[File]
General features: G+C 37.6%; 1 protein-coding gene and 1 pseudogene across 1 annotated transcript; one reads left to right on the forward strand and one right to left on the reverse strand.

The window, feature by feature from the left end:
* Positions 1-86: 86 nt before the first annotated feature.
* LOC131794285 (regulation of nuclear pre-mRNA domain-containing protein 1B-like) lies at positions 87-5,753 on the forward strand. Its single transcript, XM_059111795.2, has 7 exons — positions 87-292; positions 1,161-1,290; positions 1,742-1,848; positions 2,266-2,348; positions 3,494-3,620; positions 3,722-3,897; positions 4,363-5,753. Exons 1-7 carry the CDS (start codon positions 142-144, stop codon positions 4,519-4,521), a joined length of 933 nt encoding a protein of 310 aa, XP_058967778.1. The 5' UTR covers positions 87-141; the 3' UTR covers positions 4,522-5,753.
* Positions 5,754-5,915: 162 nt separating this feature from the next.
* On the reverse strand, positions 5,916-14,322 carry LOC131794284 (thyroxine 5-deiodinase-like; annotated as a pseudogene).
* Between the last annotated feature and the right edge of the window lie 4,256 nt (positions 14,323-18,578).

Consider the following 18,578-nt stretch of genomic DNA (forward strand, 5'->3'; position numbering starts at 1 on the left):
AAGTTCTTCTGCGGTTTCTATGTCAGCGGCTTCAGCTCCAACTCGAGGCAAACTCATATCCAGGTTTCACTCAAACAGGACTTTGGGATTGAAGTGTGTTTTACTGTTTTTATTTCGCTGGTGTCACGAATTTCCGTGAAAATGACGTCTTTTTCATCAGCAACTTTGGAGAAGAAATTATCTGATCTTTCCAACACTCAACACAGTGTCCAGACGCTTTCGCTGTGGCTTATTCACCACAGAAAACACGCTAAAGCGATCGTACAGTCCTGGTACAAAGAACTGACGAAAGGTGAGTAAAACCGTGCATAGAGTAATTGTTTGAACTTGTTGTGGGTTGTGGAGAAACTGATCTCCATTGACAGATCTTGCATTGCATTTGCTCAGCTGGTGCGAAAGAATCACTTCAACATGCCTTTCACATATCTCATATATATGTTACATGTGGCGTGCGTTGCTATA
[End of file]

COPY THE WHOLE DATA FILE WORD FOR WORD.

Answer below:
General features: G+C 37.6%; 1 protein-coding gene and 1 pseudogene across 1 annotated transcript; one reads left to right on the forward strand and one right to left on the reverse strand.

The window, feature by feature from the left end:
* Positions 1-86: 86 nt before the first annotated feature.
* LOC131794285 (regulation of nuclear pre-mRNA domain-containing protein 1B-like) lies at positions 87-5,753 on the forward strand. Its single transcript, XM_059111795.2, has 7 exons — positions 87-292; positions 1,161-1,290; positions 1,742-1,848; positions 2,266-2,348; positions 3,494-3,620; positions 3,722-3,897; positions 4,363-5,753. Exons 1-7 carry the CDS (start codon positions 142-144, stop codon positions 4,519-4,521), a joined length of 933 nt encoding a protein of 310 aa, XP_058967778.1. The 5' UTR covers positions 87-141; the 3' UTR covers positions 4,522-5,753.
* Positions 5,754-5,915: 162 nt separating this feature from the next.
* On the reverse strand, positions 5,916-14,322 carry LOC131794284 (thyroxine 5-deiodinase-like; annotated as a pseudogene).
* Between the last annotated feature and the right edge of the window lie 4,256 nt (positions 14,323-18,578).

Consider the following 18,578-nt stretch of genomic DNA (forward strand, 5'->3'; position numbering starts at 1 on the left):
AAGTTCTTCTGCGGTTTCTATGTCAGCGGCTTCAGCTCCAACTCGAGGCAAACTCATATCCAGGTTTCACTCAAACAGGACTTTGGGATTGAAGTGTGTTTTACTGTTTTTATTTCGCTGGTGTCACGAATTTCCGTGAAAATGACGTCTTTTTCATCAGCAACTTTGGAGAAGAAATTATCTGATCTTTCCAACACTCAACACAGTGTCCAGACGCTTTCGCTGTGGCTTATTCACCACAGAAAACACGCTAAAGCGATCGTACAGTCCTGGTACAAAGAACTGACGAAAGGTGAGTAAAACCGTGCATAGAGTAATTGTTTGAACTTGTTGTGGGTTGTGGAGAAACTGATCTCCATTGACAGATCTTGCATTGCATTTGCTCAGCTGGTGCGAAAGAATCACTTCAACATGCCTTTCACATATCTCATATATATGTTACATGTGGCGTGCGTTGCTATA